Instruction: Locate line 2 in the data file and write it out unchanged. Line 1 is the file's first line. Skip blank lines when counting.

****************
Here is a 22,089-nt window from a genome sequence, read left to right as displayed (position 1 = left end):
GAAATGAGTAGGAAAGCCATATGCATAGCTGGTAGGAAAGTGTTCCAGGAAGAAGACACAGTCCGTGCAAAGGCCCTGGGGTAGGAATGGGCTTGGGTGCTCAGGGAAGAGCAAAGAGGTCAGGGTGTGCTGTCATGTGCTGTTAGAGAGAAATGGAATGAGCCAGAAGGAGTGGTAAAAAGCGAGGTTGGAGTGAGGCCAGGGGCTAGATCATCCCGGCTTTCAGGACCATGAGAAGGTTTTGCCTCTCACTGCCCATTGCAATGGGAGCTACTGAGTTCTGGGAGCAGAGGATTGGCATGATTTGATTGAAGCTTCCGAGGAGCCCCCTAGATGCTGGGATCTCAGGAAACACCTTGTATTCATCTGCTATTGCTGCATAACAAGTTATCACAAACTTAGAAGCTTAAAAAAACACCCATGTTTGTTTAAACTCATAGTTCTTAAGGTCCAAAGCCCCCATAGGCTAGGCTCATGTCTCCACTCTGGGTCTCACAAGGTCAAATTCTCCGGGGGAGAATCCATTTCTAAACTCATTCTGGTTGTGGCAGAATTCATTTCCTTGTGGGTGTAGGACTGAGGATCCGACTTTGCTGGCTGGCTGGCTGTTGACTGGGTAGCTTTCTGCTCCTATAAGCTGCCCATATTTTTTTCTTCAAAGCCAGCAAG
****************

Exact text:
GAAATGAGTAGGAAAGCCATATGCATAGCTGGTAGGAAAGTGTTCCAGGAAGAAGACACAGTCCGTGCAAAGGCCCTGGGGTAGGAATGGGCTTGGGTGCTCAGGGAAGAGCAAAGAGGTCAGGGTGTGCTGTCATGTGCTGTTAGAGAGAAATGGAATGAGCCAGAAGGAGTGGTAAAAAGCGAGGTTGGAGTGAGGCCAGGGGCTAGATCATCCCGGCTTTCAGGACCATGAGAAGGTTTTGCCTCTCACTGCCCATTGCAATGGGAGCTACTGAGTTCTGGGAGCAGAGGATTGGCATGATTTGATTGAAGCTTCCGAGGAGCCCCCTAGATGCTGGGATCTCAGGAAACACCTTGTATTCATCTGCTATTGCTGCATAACAAGTTATCACAAACTTAGAAGCTTAAAAAAACACCCATGTTTGTTTAAACTCATAGTTCTTAAGGTCCAAAGCCCCCATAGGCTAGGCTCATGTCTCCACTCTGGGTCTCACAAGGTCAAATTCTCCGGGGGAGAATCCATTTCTAAACTCATTCTGGTTGTGGCAGAATTCATTTCCTTGTGGGTGTAGGACTGAGGATCCGACTTTGCTGGCTGGCTGGCTGTTGACTGGGTAGCTTTCTGCTCCTATAAGCTGCCCATATTTTTTTCTTCAAAGCCAGCAAG